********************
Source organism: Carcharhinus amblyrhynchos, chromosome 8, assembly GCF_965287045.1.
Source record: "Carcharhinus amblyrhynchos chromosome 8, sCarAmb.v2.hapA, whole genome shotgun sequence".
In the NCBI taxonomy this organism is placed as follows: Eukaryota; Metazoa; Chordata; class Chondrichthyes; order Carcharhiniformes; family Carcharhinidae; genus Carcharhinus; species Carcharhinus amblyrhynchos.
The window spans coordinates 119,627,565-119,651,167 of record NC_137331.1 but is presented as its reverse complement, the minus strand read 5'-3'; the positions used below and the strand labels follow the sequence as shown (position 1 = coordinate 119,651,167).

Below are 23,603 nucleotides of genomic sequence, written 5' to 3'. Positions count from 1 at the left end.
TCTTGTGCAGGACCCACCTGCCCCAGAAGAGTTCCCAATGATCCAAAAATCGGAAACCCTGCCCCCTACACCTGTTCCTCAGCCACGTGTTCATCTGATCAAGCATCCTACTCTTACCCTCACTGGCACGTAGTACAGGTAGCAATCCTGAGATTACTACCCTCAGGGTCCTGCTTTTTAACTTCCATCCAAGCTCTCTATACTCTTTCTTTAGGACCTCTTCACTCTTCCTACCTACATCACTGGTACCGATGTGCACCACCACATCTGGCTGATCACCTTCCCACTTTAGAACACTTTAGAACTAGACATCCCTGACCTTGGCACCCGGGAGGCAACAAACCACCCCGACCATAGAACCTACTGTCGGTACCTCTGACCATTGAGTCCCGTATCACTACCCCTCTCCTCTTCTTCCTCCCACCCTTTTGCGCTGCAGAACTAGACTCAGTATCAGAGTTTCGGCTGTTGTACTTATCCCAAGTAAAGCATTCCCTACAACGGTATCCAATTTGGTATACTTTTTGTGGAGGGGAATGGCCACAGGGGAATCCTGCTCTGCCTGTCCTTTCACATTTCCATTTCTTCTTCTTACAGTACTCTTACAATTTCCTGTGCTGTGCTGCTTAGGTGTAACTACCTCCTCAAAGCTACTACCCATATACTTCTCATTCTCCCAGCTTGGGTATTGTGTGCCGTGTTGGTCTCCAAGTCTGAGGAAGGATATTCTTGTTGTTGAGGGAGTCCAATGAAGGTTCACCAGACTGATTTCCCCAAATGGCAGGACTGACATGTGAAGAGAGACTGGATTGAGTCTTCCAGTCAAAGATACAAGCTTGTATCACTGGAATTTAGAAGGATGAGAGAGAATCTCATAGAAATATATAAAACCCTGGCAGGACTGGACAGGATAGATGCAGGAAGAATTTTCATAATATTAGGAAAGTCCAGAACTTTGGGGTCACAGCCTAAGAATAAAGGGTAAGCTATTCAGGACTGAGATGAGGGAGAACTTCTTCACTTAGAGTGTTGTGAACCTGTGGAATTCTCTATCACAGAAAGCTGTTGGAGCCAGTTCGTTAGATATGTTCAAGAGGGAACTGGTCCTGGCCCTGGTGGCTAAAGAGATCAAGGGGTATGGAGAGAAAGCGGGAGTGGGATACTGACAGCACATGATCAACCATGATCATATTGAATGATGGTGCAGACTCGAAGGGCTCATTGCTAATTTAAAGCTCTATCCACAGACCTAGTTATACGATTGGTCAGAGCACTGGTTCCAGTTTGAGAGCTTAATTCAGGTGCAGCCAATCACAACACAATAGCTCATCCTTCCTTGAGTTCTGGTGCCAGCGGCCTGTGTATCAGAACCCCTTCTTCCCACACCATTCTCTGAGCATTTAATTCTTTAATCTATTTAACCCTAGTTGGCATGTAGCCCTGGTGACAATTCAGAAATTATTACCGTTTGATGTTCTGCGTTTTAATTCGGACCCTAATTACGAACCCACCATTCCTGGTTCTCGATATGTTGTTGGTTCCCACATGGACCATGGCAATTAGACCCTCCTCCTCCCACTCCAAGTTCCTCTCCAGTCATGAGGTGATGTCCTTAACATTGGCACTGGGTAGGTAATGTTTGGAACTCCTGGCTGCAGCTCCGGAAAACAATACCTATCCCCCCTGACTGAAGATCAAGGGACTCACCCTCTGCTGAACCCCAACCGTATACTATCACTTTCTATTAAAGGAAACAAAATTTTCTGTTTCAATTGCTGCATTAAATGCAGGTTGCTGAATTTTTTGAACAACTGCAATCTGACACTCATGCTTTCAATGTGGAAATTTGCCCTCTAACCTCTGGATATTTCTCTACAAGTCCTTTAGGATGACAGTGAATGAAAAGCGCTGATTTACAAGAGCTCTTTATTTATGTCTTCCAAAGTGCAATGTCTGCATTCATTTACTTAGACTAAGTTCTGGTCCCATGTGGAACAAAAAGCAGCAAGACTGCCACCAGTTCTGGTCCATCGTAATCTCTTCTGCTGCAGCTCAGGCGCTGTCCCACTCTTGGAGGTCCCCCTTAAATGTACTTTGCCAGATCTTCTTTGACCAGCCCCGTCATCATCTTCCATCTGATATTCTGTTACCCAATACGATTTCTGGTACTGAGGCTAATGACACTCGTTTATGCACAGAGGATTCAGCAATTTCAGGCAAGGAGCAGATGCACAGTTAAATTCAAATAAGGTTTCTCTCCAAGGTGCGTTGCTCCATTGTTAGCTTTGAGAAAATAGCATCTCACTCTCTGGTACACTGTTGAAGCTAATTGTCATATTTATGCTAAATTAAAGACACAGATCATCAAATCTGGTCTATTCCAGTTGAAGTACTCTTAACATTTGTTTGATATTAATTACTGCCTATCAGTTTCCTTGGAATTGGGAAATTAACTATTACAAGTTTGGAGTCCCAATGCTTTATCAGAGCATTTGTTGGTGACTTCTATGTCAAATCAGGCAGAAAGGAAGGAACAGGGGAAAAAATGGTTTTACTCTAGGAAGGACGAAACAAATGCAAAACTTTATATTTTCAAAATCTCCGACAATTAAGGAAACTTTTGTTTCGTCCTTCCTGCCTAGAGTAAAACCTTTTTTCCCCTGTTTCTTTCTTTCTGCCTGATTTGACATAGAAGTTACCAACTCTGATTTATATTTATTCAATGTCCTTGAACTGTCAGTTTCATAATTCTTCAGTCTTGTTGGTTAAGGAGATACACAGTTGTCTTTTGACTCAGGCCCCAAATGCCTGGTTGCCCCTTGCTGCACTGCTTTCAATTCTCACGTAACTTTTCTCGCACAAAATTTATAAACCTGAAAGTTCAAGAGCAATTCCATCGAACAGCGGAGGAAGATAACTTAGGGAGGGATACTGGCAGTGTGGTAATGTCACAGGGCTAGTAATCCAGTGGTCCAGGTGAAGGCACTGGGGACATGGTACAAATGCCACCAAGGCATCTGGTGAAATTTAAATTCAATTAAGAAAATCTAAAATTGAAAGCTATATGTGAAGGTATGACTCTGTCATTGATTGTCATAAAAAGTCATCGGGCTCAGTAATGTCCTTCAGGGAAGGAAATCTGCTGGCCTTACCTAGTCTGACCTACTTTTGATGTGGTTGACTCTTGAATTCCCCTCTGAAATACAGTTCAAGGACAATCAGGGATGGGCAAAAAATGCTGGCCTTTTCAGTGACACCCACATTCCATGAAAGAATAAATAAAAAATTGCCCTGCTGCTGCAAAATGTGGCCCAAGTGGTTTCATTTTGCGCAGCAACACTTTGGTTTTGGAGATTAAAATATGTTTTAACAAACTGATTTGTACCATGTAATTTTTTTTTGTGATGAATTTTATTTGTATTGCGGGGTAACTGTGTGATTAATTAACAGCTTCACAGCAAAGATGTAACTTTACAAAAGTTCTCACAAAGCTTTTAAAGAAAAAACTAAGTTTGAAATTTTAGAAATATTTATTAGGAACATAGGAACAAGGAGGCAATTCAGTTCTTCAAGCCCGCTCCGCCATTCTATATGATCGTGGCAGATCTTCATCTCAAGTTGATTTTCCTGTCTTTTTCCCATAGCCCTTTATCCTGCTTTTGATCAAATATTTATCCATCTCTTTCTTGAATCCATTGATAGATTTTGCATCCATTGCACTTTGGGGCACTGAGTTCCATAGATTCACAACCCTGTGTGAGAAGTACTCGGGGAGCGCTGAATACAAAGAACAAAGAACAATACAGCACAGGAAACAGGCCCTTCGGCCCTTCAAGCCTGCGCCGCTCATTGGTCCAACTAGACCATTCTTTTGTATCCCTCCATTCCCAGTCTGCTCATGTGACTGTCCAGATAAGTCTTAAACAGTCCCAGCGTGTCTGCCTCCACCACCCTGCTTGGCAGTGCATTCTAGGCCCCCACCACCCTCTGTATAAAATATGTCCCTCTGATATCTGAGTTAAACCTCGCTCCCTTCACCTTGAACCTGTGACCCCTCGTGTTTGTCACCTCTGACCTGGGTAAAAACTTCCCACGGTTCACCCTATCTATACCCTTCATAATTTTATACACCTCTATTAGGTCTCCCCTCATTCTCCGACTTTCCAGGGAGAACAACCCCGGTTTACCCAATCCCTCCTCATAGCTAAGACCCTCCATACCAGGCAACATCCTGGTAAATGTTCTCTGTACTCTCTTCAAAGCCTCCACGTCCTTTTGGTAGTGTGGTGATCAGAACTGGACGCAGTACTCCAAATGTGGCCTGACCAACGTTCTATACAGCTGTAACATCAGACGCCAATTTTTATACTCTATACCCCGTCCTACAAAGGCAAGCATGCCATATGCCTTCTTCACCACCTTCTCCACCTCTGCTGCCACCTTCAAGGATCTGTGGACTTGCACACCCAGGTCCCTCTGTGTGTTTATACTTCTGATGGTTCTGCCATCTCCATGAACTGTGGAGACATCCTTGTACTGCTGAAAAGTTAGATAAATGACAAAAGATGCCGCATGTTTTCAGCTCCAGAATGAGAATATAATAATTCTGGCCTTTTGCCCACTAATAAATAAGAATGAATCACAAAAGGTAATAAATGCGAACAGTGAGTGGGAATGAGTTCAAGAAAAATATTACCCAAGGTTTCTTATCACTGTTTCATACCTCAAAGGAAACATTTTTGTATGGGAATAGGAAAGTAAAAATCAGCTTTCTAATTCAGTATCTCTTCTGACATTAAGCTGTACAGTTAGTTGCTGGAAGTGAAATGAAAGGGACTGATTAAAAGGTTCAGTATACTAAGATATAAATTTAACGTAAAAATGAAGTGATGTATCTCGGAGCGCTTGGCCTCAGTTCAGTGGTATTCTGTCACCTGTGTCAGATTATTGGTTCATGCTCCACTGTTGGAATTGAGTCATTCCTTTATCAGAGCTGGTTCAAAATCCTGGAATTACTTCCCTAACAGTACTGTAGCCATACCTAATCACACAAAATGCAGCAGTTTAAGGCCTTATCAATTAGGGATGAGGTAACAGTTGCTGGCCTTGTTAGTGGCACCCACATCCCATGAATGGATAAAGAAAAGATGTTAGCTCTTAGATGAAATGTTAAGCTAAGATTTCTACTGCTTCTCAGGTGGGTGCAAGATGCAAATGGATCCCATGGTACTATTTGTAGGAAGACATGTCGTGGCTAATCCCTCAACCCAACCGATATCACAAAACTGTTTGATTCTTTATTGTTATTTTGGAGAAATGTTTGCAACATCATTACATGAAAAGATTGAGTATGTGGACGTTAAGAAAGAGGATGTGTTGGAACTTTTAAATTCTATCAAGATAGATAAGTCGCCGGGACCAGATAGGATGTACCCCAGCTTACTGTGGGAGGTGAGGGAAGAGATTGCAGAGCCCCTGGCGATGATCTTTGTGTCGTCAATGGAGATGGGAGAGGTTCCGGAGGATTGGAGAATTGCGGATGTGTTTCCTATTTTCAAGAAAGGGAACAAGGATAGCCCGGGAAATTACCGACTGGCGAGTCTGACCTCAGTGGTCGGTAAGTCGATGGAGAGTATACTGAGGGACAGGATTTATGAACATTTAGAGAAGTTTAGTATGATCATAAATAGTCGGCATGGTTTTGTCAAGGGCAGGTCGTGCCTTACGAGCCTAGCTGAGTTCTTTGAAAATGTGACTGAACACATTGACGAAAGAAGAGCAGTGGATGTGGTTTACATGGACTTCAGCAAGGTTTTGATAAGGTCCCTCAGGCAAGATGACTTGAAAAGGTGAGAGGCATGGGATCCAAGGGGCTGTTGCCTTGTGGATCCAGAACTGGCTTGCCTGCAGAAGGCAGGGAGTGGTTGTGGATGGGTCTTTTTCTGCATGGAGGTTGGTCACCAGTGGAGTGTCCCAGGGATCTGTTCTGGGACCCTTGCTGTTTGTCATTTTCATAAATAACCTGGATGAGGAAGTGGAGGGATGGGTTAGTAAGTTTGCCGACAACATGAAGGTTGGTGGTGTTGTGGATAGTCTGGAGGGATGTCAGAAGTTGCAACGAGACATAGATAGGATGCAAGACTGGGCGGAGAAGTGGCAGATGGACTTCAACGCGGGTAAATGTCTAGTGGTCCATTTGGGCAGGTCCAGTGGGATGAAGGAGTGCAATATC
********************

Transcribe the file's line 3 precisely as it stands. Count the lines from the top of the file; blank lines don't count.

In the NCBI taxonomy this organism is placed as follows: Eukaryota; Metazoa; Chordata; class Chondrichthyes; order Carcharhiniformes; family Carcharhinidae; genus Carcharhinus; species Carcharhinus amblyrhynchos.